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Learning the vi and Vim Editors, 7th Edition by Linda Lamb, Elbert Hannah, Arnold Robbins

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Saving Commands

Often you type the same long phrases over and over in a file. vi and ex have a number of different ways of saving long sequences of commands, both in command mode and in insert mode. When you call up one of these saved sequences to execute it, all you do is type a few characters (or even only one), and the entire sequence is executed as if you had entered the whole sequence of commands one by one.

Word Abbreviation

You can define abbreviations that vi will automatically expand into the full text whenever you type the abbreviation in insert mode. To define an abbreviation, use this ex command:

:ababbr phrase

abbr is an abbreviation for the specified phrase. The sequence of characters that make up the abbreviation will be expanded in insert mode only if you type it as a full word; abbr will not be expanded within a word.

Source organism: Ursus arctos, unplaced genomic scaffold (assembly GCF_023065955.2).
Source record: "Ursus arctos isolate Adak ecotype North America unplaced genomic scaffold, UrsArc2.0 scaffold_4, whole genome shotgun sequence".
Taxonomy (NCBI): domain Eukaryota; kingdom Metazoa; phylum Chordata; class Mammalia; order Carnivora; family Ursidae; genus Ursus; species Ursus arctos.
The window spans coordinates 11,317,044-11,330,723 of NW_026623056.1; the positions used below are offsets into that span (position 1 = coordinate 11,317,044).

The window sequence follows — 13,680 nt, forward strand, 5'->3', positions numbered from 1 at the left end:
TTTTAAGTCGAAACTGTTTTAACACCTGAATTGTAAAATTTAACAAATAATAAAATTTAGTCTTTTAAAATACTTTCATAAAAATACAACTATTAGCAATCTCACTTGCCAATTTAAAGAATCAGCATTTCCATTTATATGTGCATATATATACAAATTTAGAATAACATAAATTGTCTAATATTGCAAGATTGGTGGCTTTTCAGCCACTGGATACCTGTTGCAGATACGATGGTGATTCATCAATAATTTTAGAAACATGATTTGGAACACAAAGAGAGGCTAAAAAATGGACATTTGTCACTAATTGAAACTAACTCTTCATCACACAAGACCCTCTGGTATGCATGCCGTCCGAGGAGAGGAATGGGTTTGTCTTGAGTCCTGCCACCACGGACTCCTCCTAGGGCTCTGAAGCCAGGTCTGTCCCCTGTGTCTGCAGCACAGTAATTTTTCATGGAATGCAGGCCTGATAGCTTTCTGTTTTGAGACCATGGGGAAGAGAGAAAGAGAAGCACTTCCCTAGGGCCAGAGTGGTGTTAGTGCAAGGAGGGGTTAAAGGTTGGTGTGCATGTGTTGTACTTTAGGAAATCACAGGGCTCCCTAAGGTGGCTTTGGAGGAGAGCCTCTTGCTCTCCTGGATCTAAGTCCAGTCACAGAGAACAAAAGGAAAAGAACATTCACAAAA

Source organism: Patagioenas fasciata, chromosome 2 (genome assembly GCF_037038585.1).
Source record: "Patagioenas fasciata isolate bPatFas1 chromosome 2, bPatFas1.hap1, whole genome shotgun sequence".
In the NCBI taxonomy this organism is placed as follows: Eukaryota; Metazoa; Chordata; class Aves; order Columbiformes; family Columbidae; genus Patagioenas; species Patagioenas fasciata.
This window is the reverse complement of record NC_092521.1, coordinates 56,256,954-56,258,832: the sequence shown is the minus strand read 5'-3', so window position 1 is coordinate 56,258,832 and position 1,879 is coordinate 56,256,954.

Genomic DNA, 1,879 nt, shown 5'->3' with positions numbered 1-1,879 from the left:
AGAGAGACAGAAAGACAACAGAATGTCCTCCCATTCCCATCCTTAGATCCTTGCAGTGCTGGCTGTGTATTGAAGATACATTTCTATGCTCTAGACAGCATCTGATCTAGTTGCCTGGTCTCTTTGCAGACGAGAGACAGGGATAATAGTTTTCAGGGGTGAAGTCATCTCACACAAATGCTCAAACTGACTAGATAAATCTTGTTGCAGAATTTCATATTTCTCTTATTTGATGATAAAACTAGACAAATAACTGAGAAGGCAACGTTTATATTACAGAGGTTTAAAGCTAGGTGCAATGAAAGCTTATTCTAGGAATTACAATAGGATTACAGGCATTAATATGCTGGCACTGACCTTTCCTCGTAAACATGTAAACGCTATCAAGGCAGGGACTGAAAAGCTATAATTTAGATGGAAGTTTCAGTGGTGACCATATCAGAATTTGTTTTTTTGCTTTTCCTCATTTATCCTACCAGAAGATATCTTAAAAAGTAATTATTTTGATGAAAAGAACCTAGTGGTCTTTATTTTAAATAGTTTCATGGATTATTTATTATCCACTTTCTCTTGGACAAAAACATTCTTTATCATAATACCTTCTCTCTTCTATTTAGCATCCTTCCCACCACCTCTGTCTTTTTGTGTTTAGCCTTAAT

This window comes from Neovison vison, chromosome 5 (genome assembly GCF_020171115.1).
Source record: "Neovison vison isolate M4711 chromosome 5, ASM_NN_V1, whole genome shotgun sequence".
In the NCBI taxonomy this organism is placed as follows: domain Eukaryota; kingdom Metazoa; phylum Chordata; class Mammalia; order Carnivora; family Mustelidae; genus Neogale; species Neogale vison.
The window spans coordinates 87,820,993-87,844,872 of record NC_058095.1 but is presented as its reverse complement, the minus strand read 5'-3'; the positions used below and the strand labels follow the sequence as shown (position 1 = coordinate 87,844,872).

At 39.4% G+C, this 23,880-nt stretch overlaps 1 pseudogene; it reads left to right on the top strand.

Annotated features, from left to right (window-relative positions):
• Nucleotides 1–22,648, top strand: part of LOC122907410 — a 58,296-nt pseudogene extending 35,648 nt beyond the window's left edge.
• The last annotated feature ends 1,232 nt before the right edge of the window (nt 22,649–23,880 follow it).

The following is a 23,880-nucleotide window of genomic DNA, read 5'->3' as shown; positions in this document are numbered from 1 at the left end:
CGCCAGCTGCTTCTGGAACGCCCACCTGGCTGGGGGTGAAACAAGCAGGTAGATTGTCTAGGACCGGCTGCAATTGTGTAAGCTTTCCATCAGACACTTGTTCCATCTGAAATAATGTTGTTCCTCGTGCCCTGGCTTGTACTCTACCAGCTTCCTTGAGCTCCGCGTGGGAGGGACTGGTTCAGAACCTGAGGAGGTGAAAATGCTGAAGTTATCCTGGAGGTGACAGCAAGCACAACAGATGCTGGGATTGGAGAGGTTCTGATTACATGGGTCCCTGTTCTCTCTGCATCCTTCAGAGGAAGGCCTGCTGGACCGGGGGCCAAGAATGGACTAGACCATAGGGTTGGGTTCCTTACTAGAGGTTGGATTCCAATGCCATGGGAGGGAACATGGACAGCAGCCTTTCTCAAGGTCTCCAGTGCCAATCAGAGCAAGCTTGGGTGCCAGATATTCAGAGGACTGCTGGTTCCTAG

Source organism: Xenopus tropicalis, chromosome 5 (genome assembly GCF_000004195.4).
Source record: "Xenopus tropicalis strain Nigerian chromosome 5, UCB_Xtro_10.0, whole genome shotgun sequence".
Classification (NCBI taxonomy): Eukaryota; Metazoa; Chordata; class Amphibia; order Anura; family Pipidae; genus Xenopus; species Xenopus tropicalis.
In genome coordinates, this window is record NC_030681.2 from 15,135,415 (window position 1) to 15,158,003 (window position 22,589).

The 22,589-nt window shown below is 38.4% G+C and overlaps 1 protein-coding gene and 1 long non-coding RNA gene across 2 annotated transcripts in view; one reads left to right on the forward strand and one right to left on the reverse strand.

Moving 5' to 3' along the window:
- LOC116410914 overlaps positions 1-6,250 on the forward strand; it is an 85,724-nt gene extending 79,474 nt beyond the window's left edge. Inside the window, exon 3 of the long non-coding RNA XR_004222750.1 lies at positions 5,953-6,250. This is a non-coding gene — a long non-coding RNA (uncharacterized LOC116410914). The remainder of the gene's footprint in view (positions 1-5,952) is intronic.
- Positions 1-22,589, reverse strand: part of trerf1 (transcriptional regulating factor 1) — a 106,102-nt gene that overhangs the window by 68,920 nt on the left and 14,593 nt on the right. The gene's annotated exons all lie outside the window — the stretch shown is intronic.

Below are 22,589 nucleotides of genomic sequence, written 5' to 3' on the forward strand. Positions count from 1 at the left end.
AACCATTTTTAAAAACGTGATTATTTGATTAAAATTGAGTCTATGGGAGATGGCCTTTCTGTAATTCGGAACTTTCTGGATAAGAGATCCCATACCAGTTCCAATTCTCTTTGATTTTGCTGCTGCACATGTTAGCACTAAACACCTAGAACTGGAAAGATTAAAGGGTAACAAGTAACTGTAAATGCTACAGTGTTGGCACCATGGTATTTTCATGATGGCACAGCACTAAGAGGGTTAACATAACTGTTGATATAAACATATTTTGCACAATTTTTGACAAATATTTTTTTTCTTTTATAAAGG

Suppose in the file practice you want to enter text that contains a frequently recurring phrase, such as a difficult product or company name. The command:

:ab imrc International Materials Research Center

abbreviates International Materials Research Center to the initials imrc. Now whenever you type imrc in insert mode, imrc expands to the full text.

KeystrokesResults
ithe imrc
 the International Materials Research Center

Abbreviations expand as soon as you press a nonalphanumeric character (e.g., punctuation), a space, a carriage return, or ESC (returning to command mode). When you are choosing abbreviations, choose combinations of characters that don’t ...

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